As part of events marking Francophonie Month, an exhibit aiming to explore the Parisian influences on the great Macedonian painters opened at the National Gallery’s Chifte Amam on Thursday. The paintings will be on display through March 25.
Organized together with Skopje’s French Institute, “Paris Reflections 2” contains 39 artworks curated from the National Gallery collection.
It comes a year later after the first “Paris Reflections” exhibition of paintings by artists who influenced the development of Macedonian art through engaging with surrealism, art informel, and other art movements.
At the opening, National Gallery head Dita Starova Qerimi said the second exhibit presented the works of influential Macedonian artists born before 1930 who developed the post-WWI art scene.
She said the artists included Vangel Kodzhoman, Vasilie Popovikj Cico, Borislav Trajkovski, Dimitar Kondovski, Tomo Shijak, Petar Mazev, Spase Kunovski, Ordan Petlevski, Ivan Velkov, Bogoljub Ivkovikj, Risto Lozanoski, Vancho Gjorgjievski, Trajce Janchevski, and Vangel Naumovski.
In his address, President Stevo Pendarovski said art, in addition to its aesthetic value, connected people.
“In our case, these are the cultural specifics of Macedonia and the French Republic,” President Pendarovski said, adding that “the history of Macedonian fine art, as well as the history of fine art in general, cannot even be imagined, let alone displayed, without the School of Paris.”
“The School of Paris,” the President continued, “is synonymous with progressiveness, the avant-garde, freedom of expression. Values that Macedonian artists, ready to discover new horizons and connect them through art to their native environment, have accepted with an open mind and the intention to be part of European and international modern art.”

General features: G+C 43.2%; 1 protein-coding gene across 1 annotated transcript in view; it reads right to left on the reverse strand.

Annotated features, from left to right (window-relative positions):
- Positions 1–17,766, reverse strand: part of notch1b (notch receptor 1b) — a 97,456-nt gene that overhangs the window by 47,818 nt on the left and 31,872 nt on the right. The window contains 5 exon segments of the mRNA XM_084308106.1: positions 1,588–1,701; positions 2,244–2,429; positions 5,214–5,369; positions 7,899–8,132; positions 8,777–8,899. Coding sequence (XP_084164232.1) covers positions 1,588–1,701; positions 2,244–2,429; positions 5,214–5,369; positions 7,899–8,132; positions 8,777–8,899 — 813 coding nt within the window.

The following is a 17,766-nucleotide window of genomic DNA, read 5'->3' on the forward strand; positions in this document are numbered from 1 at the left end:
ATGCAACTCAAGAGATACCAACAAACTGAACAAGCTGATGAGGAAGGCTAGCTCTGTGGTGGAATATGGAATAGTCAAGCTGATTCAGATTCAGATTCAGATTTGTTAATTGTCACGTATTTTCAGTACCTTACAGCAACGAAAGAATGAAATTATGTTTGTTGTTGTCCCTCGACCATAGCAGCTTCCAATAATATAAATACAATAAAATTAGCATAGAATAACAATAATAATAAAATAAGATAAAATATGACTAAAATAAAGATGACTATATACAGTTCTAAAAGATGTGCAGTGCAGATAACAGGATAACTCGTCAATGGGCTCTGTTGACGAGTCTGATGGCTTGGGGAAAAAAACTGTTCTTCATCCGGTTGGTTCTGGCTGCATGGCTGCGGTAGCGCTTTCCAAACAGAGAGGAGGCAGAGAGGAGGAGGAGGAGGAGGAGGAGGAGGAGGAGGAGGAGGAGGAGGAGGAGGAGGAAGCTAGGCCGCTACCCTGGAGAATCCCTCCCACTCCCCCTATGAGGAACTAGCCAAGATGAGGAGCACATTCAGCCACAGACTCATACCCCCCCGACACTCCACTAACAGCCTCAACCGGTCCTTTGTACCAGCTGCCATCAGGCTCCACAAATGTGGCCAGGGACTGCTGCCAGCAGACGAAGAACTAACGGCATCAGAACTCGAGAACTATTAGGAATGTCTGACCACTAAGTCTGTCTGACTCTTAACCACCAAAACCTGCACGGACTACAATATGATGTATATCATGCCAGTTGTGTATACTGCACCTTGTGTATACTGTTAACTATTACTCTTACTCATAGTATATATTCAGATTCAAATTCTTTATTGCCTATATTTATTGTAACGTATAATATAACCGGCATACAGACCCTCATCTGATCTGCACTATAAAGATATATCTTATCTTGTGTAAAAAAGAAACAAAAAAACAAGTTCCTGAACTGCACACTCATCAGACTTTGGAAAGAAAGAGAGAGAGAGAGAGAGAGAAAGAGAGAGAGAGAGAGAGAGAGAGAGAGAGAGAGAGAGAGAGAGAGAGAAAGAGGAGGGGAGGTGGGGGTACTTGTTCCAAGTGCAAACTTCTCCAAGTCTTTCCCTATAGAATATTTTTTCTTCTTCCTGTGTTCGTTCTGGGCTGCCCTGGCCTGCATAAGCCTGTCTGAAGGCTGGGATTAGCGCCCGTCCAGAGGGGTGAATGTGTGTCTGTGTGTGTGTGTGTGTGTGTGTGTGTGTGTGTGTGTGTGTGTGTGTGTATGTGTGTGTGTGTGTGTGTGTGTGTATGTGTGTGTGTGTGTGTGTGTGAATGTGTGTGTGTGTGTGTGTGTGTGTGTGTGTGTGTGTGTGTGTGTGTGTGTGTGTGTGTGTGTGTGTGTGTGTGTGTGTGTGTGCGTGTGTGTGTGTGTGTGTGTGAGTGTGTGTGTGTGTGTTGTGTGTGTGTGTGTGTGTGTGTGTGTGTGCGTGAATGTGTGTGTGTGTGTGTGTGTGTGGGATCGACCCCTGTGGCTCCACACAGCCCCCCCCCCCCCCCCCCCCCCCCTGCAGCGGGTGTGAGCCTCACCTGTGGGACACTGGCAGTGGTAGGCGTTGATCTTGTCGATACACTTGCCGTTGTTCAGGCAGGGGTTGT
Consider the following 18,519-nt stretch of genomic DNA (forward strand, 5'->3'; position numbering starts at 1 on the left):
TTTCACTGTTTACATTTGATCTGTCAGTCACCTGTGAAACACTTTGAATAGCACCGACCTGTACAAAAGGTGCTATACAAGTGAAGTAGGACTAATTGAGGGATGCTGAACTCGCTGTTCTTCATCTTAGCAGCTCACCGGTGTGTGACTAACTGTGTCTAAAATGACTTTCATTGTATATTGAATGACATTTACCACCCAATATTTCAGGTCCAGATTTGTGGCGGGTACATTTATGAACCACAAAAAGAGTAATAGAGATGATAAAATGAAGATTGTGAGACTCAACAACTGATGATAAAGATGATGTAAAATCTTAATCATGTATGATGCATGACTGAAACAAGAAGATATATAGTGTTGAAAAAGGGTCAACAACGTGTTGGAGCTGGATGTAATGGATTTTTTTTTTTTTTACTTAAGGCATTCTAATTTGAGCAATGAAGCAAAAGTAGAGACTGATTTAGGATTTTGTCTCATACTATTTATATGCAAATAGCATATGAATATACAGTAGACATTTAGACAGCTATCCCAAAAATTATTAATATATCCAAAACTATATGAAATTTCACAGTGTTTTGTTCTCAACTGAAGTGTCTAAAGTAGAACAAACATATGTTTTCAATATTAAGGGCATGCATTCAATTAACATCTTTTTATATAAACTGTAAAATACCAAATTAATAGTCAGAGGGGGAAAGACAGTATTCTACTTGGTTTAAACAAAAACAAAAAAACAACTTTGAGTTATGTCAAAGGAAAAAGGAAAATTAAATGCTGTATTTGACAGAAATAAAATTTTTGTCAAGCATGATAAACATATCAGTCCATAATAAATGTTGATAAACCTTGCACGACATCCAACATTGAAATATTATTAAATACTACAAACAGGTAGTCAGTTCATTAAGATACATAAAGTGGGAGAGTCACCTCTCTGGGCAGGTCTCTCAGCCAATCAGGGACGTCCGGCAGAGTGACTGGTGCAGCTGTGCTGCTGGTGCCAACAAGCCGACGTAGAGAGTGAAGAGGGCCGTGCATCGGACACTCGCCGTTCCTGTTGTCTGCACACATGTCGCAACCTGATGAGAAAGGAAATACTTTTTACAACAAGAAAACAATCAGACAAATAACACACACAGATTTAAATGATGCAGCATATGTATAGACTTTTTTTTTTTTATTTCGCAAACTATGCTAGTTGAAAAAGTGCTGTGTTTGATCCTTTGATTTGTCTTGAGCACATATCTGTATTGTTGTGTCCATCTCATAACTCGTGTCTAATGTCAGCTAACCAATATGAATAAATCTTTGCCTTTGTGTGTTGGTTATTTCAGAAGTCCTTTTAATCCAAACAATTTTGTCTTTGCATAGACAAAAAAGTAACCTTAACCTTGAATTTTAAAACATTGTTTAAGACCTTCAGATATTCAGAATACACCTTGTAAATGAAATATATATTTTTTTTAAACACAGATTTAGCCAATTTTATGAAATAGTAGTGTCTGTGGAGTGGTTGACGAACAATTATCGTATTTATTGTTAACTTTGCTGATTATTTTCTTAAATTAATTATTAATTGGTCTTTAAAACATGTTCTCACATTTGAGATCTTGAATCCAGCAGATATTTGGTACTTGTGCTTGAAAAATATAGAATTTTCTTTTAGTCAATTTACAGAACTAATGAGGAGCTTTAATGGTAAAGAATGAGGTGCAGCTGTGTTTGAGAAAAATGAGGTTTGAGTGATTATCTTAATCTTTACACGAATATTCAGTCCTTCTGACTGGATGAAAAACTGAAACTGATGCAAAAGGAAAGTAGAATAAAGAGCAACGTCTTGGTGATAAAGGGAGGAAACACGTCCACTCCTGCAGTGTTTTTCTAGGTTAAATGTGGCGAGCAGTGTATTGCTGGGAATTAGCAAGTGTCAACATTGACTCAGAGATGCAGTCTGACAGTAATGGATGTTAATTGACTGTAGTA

French Ambassador Cyrille Baumgartner said it was evident the Paris School had greatly influenced 20th-century Macedonian painters.
“Paris was present in their colors, in their brushstrokes, in their subjects,” Ambassador Baumgartner said.
Recalling that the first exhibition focused on Macedonian artists from the first half of the 20th century — Nikola Martinoski, Lazar Lichenoski, Borko Lazeski — he highlighted that “the story of cultural affinity between in our two countries it is not one-sided.”
“French artists have stayed here and drew inspiration,” he noted, pointing to a section of the exhibition devoted to French artists who have completed art residencies in Macedonia.
The French ambassador added that the Francophonie Month was not only celebrating the French language “but also the values it brings: linguistic diversity and, even more so, cultural diversity.